1. Increase Glute Strength – So many of the muscle groups that are attached and associated with the back, and its movement and stability, also attach to the pelvis. If you have weak glutes, the forces that go through the other muscles are going to create imbalances. This is where you get issues like anterior pelvic tilts and pelvic rotation. Having strong glutes not only looks good, but will help you resist the forces created from the rest of the body and maintain the natural posture that we naturally desire.
2. Increase Core Strength (not Abdominal Strength) – Unfortunately to most people the definition of core strength has become a direct heading to sit ups and crunches. Whilst the research still argues about whether flexion and extension of the spine should be included in strengthening programs, in my experience I have found that flexion and extension cause more problems than they solve. Admittedly this is generally down to poor technique and form but I take this out of the equation by avoiding the exercises. I prefer to strengthen the entire lower area of the torso or the trunk as it is more often called. Using rotation and anti-rotation exercises force us to strengthen not only the abdominals but the spinal stabilising muscles, the oblique’s and the intercostals muscle groups. This will provide much better total strength and is much more beneficial for back health.
Finally, get some manual therapy work done, it will be the best investment you can make! In reality you are probably going to start off in such a state that you will need some accurate and professional work done to release the target muscle groups. Whether is massage, acupuncture, cupping or reflexology, get yourself booked in with a practitioner. The whole of your posterial chain (from your neck, down through the shoulders, lower back, glutes, hamstrings and calfs, to the bottoms of your feet) get it all released. You might suffer for a few days but the gains will be worth it!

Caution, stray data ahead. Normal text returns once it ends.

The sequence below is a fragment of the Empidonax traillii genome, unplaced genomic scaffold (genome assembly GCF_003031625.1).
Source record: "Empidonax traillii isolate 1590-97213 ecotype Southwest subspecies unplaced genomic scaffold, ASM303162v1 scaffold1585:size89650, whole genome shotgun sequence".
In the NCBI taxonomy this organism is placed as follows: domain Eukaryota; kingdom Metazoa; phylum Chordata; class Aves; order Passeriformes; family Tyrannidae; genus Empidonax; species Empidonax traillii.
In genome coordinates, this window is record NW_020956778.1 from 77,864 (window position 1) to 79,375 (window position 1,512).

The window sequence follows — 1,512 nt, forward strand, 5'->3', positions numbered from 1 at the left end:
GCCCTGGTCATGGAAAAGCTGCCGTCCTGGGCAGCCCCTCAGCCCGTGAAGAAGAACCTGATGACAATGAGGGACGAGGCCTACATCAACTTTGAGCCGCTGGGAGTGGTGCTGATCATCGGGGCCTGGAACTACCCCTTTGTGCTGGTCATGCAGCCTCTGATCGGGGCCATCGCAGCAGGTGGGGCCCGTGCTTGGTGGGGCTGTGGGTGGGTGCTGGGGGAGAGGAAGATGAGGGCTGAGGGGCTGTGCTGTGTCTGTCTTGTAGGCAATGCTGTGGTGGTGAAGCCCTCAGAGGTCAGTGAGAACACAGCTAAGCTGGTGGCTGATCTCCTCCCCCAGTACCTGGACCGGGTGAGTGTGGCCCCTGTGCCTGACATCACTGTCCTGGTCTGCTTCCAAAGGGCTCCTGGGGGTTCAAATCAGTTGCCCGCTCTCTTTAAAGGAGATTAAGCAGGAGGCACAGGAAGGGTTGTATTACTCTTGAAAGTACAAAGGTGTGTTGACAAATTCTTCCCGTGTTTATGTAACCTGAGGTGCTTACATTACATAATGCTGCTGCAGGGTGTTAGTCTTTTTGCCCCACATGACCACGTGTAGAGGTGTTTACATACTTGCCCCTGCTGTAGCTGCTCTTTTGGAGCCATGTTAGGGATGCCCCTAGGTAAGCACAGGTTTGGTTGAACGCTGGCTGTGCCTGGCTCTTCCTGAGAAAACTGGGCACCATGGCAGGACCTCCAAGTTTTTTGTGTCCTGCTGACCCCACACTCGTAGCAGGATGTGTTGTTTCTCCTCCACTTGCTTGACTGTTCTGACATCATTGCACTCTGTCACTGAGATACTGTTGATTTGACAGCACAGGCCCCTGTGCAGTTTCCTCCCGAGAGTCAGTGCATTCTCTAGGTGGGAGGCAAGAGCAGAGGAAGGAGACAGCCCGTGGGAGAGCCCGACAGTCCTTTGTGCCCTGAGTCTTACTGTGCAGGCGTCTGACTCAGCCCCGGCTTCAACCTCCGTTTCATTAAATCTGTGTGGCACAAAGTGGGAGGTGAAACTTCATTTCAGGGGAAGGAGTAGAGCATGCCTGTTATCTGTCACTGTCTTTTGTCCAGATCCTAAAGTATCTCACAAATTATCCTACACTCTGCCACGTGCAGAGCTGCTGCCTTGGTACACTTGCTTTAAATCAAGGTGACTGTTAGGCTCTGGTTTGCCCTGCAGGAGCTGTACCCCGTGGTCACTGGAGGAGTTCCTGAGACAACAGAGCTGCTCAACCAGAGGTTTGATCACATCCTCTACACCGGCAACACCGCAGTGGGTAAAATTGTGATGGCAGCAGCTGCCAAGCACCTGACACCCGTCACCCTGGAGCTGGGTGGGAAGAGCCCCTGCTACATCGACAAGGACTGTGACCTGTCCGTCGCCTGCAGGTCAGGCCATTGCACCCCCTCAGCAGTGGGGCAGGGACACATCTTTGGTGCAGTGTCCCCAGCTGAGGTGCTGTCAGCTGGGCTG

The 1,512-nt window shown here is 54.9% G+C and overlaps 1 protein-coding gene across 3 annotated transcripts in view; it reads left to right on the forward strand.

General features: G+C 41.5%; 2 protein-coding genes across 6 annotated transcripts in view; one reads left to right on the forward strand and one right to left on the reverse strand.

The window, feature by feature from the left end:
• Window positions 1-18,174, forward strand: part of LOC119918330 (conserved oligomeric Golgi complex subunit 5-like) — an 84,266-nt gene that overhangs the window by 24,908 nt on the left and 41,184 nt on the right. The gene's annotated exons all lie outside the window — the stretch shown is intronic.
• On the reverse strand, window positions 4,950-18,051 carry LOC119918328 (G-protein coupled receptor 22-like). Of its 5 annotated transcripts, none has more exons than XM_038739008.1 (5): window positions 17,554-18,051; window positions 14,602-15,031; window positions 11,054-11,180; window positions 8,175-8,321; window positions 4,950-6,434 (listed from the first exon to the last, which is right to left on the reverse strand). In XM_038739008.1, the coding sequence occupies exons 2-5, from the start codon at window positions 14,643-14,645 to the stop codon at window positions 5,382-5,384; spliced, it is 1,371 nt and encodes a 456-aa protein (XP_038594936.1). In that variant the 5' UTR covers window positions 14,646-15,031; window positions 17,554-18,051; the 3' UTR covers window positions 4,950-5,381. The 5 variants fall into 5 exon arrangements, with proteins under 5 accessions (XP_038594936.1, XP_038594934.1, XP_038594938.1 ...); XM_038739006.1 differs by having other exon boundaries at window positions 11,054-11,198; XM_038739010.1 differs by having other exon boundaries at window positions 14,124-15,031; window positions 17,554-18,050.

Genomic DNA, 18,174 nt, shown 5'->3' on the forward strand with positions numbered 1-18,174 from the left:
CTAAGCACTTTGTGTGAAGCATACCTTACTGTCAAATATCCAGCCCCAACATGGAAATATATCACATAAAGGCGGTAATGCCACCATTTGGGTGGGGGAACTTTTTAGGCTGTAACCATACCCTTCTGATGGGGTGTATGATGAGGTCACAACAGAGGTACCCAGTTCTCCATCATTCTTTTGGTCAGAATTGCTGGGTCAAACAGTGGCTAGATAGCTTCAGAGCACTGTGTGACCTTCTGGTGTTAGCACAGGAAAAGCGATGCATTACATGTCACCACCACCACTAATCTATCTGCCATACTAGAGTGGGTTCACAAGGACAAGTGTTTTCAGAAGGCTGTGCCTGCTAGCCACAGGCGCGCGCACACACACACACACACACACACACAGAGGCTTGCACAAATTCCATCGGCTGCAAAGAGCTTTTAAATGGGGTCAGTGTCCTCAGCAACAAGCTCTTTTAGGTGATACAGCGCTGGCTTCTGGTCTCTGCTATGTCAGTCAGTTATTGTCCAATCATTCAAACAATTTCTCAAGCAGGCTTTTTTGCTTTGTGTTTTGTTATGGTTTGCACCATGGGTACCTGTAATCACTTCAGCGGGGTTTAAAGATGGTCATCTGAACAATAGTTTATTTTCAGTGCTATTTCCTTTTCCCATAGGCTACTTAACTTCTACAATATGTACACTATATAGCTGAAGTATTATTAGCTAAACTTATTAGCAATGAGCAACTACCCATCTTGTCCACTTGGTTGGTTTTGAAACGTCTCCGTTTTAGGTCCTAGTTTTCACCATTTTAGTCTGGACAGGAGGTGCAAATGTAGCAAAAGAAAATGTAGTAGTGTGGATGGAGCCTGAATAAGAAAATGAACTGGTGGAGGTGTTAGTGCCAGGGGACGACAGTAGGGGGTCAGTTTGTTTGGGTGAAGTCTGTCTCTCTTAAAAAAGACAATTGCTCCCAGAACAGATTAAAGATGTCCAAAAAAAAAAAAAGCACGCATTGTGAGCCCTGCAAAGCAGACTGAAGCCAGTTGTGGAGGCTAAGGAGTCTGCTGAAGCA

This has worked for me. Just over a year ago I had chronic back pain, I was unable to play my sport, getting out of bed was hard work and any kind of lifting left me in pieces for days. An MRI scan revealed that I had a perforated L3/L4 disk with a bulge onto my spinal cords. In addition to this I had several dehydrated disks, which lead my doctor to proclaim that I had the back of a 50 year old man, I’m 26!! A wake up call if ever there was one! Through hard work and following the principles above I am now well on my way to being able to function without any pain. I can go back to my sport and have no problems performing my favourite lifts in the gym. Don’t get me wrong, this is now a lifelong rehab program for me, but at least it doesn’t affect me in my day to day any more.
By Ross Gillanders